I think D-Cognition is basically the only perceptory apparatus of the workplace, which is logical, I suppose, because the prevailing idea at work is that we are practical, efficient, and attuned to the bottom line, and we need to judge, judge, judge, judge. Or be judged. 

In aesthetic and academic circles I think there might be a little more room for B-Cognition. A scholar writing about Wordsworth, for instance (I picked him on purpose!), I hope, is (or was at some point) motivated by a B-Cognition-like experience of (or with) the text. Of course she then writes about it and has to defend her writing against other scholars and other interpretations and in creeps D-Cognition.

Maslow’s study of perception connects with other similarly-oriented ways of thinking. My personal saint and philosopher, Henri Bergson, always sought “pure perception,” for instance, which was to be achieved by intuition, a penetrative, organic, knowing-from-within, like B-Cognition.  I remember writing in my Master’s thesis decades back about the experience of using intuition on a text and hypothesizing that at some point down in the trenches of that perception you were seeing yourself or seeing an interplay between yourself and the text that changed both. Some kind of quantum effect.

B-Cognition is also a good way to describe the goal of mindfulness and meditation, very popular now (and deservedly so) in our frazzled, overloaded, hyper-material, people-argue-with-each-other-on-TV, tabloid-y culture.  These activities, coming out of the Buddhist tradition, focus your attention to your inner experience of life in the moment; and one of the key points, as you come to know yourself, is to come to know yourself as existing in a kind of suspension of selves, one big oneness. Mindfulness chips away at the unhealthy personal and interpersonal effects of D-Cognition and aims to get you to the place where you can radiate in all directions the kind of contentedness and love that Maslow’s modern Buddhas did.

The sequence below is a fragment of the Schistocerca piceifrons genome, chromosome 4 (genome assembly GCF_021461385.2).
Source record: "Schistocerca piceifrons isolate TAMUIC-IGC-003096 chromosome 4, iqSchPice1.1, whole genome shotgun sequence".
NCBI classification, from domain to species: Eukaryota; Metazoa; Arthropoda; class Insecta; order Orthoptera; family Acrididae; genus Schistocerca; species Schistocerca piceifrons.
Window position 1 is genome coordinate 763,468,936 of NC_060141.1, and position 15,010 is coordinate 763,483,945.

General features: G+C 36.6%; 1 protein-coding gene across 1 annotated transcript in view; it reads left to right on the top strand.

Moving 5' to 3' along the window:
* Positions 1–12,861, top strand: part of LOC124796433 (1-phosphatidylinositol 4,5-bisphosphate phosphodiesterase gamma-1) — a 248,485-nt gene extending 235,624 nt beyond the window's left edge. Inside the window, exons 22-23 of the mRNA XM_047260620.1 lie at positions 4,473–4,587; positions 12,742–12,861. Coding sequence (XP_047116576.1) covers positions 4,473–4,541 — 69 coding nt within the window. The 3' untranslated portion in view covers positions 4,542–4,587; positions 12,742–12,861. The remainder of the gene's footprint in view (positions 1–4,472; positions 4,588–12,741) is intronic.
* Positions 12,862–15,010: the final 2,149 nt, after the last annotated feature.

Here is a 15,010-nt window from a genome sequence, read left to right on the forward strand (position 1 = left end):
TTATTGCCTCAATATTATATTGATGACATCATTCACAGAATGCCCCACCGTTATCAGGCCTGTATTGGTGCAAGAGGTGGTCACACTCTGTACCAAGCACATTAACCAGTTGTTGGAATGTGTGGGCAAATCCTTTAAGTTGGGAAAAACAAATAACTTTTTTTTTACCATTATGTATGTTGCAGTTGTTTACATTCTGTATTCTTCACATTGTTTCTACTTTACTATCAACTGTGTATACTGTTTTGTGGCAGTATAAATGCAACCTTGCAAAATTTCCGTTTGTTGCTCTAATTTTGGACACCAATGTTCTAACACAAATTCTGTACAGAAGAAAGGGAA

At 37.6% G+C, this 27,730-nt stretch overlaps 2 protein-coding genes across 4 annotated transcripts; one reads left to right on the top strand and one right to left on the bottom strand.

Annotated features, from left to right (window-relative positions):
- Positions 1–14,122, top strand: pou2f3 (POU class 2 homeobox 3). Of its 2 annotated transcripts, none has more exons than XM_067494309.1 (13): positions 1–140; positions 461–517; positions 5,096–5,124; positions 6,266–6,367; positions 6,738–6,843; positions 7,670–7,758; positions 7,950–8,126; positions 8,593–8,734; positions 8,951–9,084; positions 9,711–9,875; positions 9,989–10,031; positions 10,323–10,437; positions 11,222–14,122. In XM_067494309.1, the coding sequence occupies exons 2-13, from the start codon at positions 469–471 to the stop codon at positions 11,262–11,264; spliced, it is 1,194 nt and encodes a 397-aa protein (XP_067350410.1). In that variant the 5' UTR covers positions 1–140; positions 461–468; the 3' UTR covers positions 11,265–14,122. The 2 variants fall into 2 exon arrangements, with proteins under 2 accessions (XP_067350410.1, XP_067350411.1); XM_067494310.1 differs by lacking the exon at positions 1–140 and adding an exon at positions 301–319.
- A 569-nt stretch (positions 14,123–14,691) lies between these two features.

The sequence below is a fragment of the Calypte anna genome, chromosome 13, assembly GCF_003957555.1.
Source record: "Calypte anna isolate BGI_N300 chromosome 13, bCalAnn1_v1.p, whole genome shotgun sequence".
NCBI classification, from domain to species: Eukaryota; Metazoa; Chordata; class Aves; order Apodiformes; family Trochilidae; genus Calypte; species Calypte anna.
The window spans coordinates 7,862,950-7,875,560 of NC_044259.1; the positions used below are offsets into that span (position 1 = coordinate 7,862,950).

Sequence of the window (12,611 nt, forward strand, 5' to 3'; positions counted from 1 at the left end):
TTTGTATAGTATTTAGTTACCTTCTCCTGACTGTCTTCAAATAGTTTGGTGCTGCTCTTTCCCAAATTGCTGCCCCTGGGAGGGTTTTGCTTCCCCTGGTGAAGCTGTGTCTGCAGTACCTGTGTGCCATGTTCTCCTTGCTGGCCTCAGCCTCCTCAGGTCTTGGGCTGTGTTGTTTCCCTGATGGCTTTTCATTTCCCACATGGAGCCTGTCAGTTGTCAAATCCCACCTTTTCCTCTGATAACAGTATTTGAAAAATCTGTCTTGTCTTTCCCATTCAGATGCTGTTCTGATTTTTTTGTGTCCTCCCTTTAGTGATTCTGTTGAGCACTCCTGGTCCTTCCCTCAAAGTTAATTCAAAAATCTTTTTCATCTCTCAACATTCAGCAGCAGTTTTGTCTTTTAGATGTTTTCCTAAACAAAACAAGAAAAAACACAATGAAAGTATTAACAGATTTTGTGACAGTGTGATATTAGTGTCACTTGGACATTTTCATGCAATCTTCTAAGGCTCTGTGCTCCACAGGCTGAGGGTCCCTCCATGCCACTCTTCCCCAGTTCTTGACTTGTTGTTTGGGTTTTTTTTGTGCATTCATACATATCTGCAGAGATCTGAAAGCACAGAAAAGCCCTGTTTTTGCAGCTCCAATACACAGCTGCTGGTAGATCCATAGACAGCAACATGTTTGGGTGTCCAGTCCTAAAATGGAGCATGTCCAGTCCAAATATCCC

B-Cognition and mindfulness also align with Constructive Developmental Psychology, which I’ve mentioned a few times, and in particular with the fabulous 5th stage of Robert Kegan’s hierarchy of epistemological sophistication.  This is the stage where your interest in being a “self” fades and you begin to take very seriously other selves and relations between selves. You laugh happily at your own fallibilities, which you would never do if you were trying to keep your you-ness intact.  And of course they align with all those wonderful, inscrutable, contradictory, healing messages from thinkers and artists working along the same lines. Walt Whitman, of course. Maybe something in the Cubists. Etc.

I like the path Maslow took — starting with a psychological investigation more or less according to the way of Western science (although feeling perhaps more like archaeology than psychology?), he ended up confirming what he was seeing by drawing similar connections to thought in non-western-scientific containers: religion, philosophy, aesthetics, literature.

One last point that I think is key. In B-Cognition, we have the data of D-Cognition, plus much more. It is not that we suddenly lose our ability to discern or to think; B is not intellectually inferior to D. Those D-data are all there, but contextualized, re-membered, put back together, held together with contradictory information, resolved, understood in a different way by an epistemology at a higher order of complexity. A small piece replaced in a big puzzle.